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The mote in our eye

Ladies and gentlemen, my first blog post in almost four years.  Did I miss anything?

Hopefully you all will not be waiting another four years for the next one.  As you might be able to tell from the content, it was not external political matters which kept me away — although I’ll admit that those have had a toll on my spiritual and mental well-being from time to time.  Please feel free to leave comments, as before.

There’s been a bit of pearl-clutching on this side of the pond over an opposition candidate in the upcoming Russian Presidential election, Alexey Navalny. Navalny is a reformer, and has made combatting corruption the centerpiece of his campaign, with strong and reasoned policy points concerning the economy. Of course, one of the weak points of modern Western democracy is that policy is a very distant concern among observers of his campaign, and many aren’t even looking at it at all. That’s human nature, of course, but it is amplified by media reaction. On that side, Russian media is essentially an arm of the Vladimir Putin campaign and ignores Navalny. They will get around to ridiculing him later, if he gains any traction with his campaign. (This is not a behavior that is confined to Russia, as I’ll discuss later in this article.) To Western media, Navalny has become a cause celebre because he seems to be the only reform-minded candidate running against Putin, and Putin has been transformed into something of a Blofeldian caricature in the U.S. Continue reading

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I’m Going to Say Some Unpopular Things About Leelah Alcorn

First of all, what a terrible tragedy.  What we know is that she felt trapped in her body, she went to her parents for help, and they decided that the help she needed was ‘therapy’ to make her feel male. When she realized that it would be too late for her to transition gracefully if she waited for legal autonomy, she killed herself, leaving a suicide note on social media asking that her death bring about help for teens like herself.  Her mother didn’t acknowledge either the suicide or the transgender identity when she announced her baby’s death.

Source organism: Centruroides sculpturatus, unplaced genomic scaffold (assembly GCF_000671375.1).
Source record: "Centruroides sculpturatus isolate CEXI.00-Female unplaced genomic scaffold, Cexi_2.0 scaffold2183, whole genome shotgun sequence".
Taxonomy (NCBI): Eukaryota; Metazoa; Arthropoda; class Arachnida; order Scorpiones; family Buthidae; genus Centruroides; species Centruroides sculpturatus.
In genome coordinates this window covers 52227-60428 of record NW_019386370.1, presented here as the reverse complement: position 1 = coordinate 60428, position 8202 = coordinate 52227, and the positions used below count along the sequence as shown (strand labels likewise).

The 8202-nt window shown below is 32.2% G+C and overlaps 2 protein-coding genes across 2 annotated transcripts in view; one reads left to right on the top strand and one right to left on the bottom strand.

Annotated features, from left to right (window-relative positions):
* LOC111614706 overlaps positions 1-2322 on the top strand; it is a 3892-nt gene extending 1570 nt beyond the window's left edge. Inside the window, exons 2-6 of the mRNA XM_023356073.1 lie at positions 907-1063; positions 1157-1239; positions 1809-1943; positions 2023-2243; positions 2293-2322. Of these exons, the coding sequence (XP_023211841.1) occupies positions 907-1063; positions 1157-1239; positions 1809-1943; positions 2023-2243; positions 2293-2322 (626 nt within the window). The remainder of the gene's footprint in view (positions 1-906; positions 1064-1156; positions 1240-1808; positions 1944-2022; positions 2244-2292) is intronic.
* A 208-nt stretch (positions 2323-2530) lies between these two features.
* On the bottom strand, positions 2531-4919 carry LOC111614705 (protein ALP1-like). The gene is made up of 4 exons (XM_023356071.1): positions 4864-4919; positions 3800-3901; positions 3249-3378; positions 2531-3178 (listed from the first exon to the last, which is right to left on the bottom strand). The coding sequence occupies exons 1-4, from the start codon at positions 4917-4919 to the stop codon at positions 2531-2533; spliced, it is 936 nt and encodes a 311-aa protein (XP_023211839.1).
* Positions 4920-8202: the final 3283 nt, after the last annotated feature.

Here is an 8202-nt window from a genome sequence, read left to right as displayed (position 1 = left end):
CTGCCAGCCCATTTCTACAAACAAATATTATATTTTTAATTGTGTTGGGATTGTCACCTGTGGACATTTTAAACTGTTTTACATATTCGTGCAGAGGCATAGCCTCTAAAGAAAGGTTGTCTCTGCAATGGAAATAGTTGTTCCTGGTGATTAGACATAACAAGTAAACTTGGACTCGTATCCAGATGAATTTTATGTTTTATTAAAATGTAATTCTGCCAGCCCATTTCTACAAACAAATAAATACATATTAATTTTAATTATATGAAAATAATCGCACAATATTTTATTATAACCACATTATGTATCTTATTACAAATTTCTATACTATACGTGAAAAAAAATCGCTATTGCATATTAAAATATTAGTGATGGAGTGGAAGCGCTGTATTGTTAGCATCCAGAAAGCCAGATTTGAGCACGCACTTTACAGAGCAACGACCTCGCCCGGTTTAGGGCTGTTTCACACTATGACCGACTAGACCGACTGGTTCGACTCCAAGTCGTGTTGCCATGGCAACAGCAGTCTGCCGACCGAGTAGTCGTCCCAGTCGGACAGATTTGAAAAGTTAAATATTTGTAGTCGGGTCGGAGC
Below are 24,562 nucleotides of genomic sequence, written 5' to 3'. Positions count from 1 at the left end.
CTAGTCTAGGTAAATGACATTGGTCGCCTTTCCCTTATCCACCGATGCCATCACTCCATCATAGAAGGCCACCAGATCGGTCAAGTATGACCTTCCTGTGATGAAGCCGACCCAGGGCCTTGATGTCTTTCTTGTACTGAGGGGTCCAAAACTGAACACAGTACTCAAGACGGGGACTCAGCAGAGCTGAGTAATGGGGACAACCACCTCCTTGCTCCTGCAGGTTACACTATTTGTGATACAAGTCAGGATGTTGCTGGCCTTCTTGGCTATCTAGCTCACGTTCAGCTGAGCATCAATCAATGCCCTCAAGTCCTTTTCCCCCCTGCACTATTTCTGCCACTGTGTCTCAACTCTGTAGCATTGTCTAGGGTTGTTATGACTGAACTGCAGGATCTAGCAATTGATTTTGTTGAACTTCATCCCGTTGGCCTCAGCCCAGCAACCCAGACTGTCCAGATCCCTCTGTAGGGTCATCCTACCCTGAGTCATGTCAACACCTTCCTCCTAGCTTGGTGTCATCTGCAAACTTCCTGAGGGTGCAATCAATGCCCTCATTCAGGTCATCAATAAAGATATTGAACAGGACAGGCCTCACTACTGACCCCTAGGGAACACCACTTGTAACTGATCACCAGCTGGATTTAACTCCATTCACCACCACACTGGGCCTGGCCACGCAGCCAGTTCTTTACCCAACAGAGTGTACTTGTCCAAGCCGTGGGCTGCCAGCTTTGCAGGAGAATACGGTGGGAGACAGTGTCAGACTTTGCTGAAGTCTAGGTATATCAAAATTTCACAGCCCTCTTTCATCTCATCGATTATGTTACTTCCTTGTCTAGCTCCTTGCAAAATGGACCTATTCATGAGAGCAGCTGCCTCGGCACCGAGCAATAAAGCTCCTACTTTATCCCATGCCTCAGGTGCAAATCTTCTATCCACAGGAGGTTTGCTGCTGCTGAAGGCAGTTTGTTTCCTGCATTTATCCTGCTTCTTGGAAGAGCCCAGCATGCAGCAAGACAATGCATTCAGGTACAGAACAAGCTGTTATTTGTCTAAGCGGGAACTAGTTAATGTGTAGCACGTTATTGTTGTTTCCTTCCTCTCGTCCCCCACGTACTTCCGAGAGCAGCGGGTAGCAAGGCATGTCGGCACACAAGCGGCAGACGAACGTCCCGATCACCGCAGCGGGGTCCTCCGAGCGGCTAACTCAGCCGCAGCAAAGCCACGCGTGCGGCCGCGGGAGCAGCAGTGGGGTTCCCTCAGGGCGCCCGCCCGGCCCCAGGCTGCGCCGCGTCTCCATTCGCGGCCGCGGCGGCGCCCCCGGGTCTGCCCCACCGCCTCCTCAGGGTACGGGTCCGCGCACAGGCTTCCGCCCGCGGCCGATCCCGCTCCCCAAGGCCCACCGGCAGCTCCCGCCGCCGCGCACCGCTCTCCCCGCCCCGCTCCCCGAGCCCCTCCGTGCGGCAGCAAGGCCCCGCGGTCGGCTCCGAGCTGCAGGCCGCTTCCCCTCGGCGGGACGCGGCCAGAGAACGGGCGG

I understand the outrage at the parents, I really do.  They did completely the wrong thing, they bought snake oil medicine, and when their child died they couldn’t (publicly) face the fact that their actions had something to do with it.  They still call her “Joshua”, and she will undoubtedly be buried under that name and in a suit.

The thing is, the parents of a suicide often have trouble acknowledging it.  I had a forty year old friend who took an overdose of medication for his chronic pain, and his mother couldn’t acknowledge it was suicide – even in a situation where there was no blame implied.  How could you expect Carla Alcorn to come to grips with the death of her child when her child blamed her for it?

I want to fix this, really, for all future Leelah’s.  I just don’t see how attacking her parents does that.   They attempted to get their child psychiatric treatment, they went to doctors they believed were reputable, and the depression deepened.

We certainly can say the mental health professional they took her to failed dramatically.  Ohio was on it’s way to banning conversion therapy last year, but that effort crashed and burned in the spring.  The fact that she didn’t get any help for suicidal depression is another BIG data point in favor of the ban.

But the truth is, even if she had gotten appropriate therapy (which I would guess would have been a combination of depression treatment and gender conversion therapy) there is no guarantee that she would have lived.  We will never know.

So let’s all respect Leelah’s wish, and do what we can to make the world better for Transgendered teens (and adults as well), but please, if we can, let’s do it without demonizing her family.  They have enough pain to deal with, and changing their minds won’t help the next Leelah.

Looking for men

discusIt’s impossible at this point to avoid the Facebook discussions, memes, “teachable moments”, and other posts concerning the shooting in Santa Barbara and the attempted shooting in Stockton, both of which followed a similar and disturbing pattern. It is equally impossible to avoid being a participant in them. “All men” and “all women” are being invoked pretty much constantly, and their hashtags and accompanying invective litter the Internet; there are multiple self-appointed representatives speaking for you through your gender.

My response could probably fill an entire blog, not just a blog post, and it is in fact still evolving as I consider new facts, and different points of view. There is a lot of nuance to it…but a few things are clear, and need to be said. And, in doing so, I also incidentally claim the right to say them, in the way I feel I must. A great many posts are circulating which attempt to explain how I may and may not argue as, for instance, a member of my gender. Demands of that sort will be politely ignored.